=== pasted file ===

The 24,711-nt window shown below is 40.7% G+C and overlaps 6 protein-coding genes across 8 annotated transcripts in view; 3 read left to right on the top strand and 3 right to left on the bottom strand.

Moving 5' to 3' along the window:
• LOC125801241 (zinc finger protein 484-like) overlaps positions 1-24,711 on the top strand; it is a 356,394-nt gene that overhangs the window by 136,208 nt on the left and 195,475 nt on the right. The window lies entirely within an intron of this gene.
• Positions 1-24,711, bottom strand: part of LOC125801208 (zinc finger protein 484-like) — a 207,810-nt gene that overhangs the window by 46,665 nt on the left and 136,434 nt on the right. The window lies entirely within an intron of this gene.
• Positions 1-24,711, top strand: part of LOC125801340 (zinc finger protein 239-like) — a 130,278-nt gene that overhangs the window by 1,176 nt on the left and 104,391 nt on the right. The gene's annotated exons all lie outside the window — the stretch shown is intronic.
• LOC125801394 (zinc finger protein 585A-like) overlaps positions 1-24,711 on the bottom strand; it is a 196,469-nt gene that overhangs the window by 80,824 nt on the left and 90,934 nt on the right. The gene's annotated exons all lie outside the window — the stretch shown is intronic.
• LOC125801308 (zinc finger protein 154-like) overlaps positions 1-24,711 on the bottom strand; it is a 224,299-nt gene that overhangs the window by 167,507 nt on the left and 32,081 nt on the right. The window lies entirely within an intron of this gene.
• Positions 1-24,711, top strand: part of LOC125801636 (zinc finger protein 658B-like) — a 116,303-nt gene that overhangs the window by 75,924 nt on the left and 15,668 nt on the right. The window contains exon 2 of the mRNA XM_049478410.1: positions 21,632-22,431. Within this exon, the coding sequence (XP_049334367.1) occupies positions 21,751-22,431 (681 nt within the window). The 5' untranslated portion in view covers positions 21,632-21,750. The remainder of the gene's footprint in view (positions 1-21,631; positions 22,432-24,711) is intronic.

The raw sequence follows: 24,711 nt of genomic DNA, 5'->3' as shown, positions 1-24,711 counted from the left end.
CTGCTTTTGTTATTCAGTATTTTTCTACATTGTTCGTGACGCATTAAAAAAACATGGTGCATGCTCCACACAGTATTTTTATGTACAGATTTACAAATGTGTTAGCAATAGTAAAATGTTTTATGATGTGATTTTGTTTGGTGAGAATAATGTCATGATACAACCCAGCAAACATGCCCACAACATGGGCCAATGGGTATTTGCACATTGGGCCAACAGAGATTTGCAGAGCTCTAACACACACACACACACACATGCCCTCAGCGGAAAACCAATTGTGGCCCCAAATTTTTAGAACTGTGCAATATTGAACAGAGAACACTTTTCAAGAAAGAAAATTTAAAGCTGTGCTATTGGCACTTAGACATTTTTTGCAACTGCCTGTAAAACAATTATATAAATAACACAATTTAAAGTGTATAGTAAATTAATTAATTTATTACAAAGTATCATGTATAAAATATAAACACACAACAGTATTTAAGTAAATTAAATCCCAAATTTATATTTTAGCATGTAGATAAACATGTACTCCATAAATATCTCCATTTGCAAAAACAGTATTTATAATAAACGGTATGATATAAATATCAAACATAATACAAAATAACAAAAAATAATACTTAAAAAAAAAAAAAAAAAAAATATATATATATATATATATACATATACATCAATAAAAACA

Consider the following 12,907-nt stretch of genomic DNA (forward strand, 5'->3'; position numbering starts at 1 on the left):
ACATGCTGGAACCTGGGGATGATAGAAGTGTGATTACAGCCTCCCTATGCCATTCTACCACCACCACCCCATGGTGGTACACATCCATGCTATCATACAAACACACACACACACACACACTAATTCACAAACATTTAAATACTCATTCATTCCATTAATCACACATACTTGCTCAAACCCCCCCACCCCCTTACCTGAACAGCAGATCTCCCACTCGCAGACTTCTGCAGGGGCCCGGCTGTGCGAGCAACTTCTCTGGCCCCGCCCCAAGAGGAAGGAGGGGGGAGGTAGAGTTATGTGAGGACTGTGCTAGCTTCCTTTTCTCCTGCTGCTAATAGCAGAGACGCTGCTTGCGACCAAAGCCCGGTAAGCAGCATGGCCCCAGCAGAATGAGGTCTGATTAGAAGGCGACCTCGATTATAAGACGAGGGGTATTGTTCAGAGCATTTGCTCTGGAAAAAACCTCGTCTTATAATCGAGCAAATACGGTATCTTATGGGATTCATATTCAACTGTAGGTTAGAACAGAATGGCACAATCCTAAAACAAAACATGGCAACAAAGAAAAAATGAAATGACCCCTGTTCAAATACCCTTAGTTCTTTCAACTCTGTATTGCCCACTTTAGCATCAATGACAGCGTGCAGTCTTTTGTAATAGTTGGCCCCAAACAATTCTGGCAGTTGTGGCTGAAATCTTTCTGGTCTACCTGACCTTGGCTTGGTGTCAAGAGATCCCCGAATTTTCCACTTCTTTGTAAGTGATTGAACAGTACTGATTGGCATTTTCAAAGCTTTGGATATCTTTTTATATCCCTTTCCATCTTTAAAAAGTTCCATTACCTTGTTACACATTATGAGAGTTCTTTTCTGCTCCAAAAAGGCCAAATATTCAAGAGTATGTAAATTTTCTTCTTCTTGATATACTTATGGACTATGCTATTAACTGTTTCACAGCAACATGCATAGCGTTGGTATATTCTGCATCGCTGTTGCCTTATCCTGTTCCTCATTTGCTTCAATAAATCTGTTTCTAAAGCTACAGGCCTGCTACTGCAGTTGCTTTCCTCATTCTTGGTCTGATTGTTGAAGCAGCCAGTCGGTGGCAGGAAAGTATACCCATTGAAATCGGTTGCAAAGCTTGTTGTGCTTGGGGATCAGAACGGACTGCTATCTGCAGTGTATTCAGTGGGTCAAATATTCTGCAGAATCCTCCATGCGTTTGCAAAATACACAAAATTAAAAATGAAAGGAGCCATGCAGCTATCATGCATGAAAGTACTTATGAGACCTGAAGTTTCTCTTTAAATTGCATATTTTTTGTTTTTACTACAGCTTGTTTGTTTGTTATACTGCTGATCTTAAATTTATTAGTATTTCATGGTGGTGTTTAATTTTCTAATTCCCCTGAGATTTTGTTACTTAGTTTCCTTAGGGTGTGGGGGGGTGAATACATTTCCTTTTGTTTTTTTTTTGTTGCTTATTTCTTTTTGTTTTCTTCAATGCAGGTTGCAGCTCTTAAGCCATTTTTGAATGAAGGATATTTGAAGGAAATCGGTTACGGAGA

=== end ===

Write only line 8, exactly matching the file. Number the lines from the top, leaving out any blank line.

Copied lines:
• Positions 1-24,711, top strand: part of LOC125801636 (zinc finger protein 658B-like) — a 116,303-nt gene that overhangs the window by 75,924 nt on the left and 15,668 nt on the right. The window contains exon 2 of the mRNA XM_049478410.1: positions 21,632-22,431. Within this exon, the coding sequence (XP_049334367.1) occupies positions 21,751-22,431 (681 nt within the window). The 5' untranslated portion in view covers positions 21,632-21,750. The remainder of the gene's footprint in view (positions 1-21,631; positions 22,432-24,711) is intronic.